RMG - Azerbaijan, where people of different faiths and religions live together in peace

16 September 2016

(ANS - Rome) - "Azerbaijan has changed radically in the past sixteen years. It is a whole new country: tall buildings, high technology ... Now when people visit Baku it feels like Dubai." So says Fr Stefan Kormančik, a Slovak Salesian who has been a missionary in Azerbaijan since 2001, that is, practically since the Catholic Church returned to the country. In view of the apostolic visit of Pope Francis to the Caucasus, Fr Kormančik came to Rome to help us learn more about the astonishing reality of Azerbaijan.

What was Azerbaijan like in 2001 and what is it like now?

When I arrived there was still the fear of war in Nagorno Karabakh, the region on the border with Armenia. There were still about 1 million refugees, even though the war had ended 7-8 years previously, and people still remembered the hunger they experienced during the conflict.

Now, thanks to a new pipeline to Georgia and the Mediterranean, everything is different: if you were a tourist visiting the country for a few days, you would hardly realize that poverty exists. However, it is still there but much less visible. For example, the street children are well dressed, because if they dressed like beggars the police would bring them into institutions.

How has the situation of the Church changed in this time?

After 70 years of communist rule the people had completely lost their roots. The population is 95% Muslim. At the beginning they knew hardly anything about the Catholic Church. Everything changed radically with the visit of Pope John Paul II to Baku, in 2002.  Since then things are getting better and better, the Catholic Church has been recognized by the people and also by the government which granted land and permission to build a church.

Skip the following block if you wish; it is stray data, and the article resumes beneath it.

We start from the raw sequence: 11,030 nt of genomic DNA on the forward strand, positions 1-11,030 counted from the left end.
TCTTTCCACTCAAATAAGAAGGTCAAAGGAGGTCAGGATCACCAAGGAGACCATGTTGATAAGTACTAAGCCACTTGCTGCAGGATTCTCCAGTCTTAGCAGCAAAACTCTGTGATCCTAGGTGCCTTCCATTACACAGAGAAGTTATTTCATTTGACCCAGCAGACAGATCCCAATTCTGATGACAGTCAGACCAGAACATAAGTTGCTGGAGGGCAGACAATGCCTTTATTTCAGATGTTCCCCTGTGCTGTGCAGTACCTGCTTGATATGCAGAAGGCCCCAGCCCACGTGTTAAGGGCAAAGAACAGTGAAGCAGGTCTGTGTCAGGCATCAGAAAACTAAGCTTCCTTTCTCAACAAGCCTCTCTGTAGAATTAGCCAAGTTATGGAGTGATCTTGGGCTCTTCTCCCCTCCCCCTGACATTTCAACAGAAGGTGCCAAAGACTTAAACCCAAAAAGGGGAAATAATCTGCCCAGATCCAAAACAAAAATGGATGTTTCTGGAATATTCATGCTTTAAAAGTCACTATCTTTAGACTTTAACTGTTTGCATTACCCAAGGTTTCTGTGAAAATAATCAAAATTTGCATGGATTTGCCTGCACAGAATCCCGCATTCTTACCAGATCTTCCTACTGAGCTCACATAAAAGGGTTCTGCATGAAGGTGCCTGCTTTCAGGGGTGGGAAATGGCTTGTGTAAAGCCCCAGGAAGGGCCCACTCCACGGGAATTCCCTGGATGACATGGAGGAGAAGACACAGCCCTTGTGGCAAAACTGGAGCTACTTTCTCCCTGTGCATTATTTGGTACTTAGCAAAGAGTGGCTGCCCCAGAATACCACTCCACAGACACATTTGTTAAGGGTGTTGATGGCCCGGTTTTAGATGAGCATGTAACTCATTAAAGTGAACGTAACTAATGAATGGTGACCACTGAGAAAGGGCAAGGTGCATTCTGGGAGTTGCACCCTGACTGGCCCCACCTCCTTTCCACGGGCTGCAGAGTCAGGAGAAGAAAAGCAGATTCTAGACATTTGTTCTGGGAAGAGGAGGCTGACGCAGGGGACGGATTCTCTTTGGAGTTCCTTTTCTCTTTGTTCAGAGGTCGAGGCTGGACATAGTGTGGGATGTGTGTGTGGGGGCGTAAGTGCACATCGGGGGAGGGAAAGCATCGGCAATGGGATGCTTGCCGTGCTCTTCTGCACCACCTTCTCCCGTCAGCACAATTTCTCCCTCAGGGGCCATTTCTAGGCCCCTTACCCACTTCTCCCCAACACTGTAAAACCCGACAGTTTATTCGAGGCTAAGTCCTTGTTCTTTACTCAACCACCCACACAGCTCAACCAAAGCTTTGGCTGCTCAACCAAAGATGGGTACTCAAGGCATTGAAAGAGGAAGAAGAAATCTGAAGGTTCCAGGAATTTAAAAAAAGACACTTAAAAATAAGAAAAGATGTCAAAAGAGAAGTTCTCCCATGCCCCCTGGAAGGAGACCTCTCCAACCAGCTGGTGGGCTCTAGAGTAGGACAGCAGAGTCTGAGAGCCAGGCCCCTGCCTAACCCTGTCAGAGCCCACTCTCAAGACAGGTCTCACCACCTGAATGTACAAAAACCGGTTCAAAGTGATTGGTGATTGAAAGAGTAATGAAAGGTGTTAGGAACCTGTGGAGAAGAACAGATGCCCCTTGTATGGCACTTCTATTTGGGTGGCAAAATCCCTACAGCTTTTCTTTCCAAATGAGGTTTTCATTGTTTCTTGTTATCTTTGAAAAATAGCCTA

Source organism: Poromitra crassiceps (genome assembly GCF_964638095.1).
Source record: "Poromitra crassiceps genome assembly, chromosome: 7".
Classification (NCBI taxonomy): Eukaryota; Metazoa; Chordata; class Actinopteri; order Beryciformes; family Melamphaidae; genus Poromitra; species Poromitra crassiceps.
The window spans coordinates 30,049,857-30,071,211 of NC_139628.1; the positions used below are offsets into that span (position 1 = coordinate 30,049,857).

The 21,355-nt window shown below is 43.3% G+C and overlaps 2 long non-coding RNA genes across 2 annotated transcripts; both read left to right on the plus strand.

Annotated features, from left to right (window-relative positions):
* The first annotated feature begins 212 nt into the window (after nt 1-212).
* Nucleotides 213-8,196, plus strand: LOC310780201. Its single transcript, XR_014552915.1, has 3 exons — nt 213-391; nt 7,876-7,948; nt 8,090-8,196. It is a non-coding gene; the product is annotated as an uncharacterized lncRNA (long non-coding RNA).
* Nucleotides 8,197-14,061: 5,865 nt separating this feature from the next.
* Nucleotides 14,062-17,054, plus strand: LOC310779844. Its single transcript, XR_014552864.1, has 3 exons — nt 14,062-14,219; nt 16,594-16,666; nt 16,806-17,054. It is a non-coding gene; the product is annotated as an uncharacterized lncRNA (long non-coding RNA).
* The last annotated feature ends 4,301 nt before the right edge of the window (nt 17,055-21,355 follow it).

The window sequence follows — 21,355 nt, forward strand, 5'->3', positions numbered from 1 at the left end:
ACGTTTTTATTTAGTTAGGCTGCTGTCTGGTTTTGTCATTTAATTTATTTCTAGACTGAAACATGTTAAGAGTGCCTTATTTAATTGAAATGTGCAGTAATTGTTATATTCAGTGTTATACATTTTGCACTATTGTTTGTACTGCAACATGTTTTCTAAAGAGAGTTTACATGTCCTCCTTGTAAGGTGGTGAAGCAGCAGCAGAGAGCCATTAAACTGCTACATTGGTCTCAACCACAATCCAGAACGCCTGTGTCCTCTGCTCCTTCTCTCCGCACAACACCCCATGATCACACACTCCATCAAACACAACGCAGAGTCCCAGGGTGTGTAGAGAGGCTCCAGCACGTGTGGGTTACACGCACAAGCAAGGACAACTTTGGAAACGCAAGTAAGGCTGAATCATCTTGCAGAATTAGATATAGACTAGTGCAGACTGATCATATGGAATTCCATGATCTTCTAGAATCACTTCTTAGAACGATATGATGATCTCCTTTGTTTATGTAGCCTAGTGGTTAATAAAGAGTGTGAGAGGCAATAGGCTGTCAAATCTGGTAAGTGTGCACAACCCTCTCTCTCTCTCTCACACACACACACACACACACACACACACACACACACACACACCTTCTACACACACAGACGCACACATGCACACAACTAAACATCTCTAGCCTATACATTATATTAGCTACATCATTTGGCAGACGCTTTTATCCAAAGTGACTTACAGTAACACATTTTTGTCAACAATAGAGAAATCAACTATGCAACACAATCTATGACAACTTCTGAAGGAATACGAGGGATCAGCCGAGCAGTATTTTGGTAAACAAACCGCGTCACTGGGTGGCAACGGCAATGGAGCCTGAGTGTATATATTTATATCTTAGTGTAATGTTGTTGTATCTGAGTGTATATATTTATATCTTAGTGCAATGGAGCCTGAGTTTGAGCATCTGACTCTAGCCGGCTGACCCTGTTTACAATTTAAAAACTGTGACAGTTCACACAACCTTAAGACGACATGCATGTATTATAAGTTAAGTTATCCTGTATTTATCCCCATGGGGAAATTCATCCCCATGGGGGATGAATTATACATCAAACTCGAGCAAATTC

How are relations with the other Churches and with other religions?

We have really good relationships with Muslims. Several times I have been invited, and I have participated in the Islamic feasts and vice versa, Muslims come to our festivities. When we built the church Muslim entrepreneurs helped financially. We were amazed but they said: "we want the Catholics of Baku to have their place to pray."

The same can be said with the Jewish community and the other Christian confessions. Maybe elsewhere relations with the Orthodox are a bit strained, but here there is communication and openness.

What is expected from the Pope's visit?

I believe it will bring at least 3 major benefits. First, it will make the world aware of the reality of Azerbaijan, a multicultural and multi-religious country where differences coexist happily. Then, the people will get to know better the Catholic Church and our work for society. And finally, I hope it will encourage small steps towards peace over the still unresolved question of Nagorno Karabakh. 


ANS - “Agenzia iNfo Salesiana” is a on-line almost daily publication, the communication agency of the Salesian Congregation enrolled in the Press Register of the Tibunal of Rome as n 153/2007.

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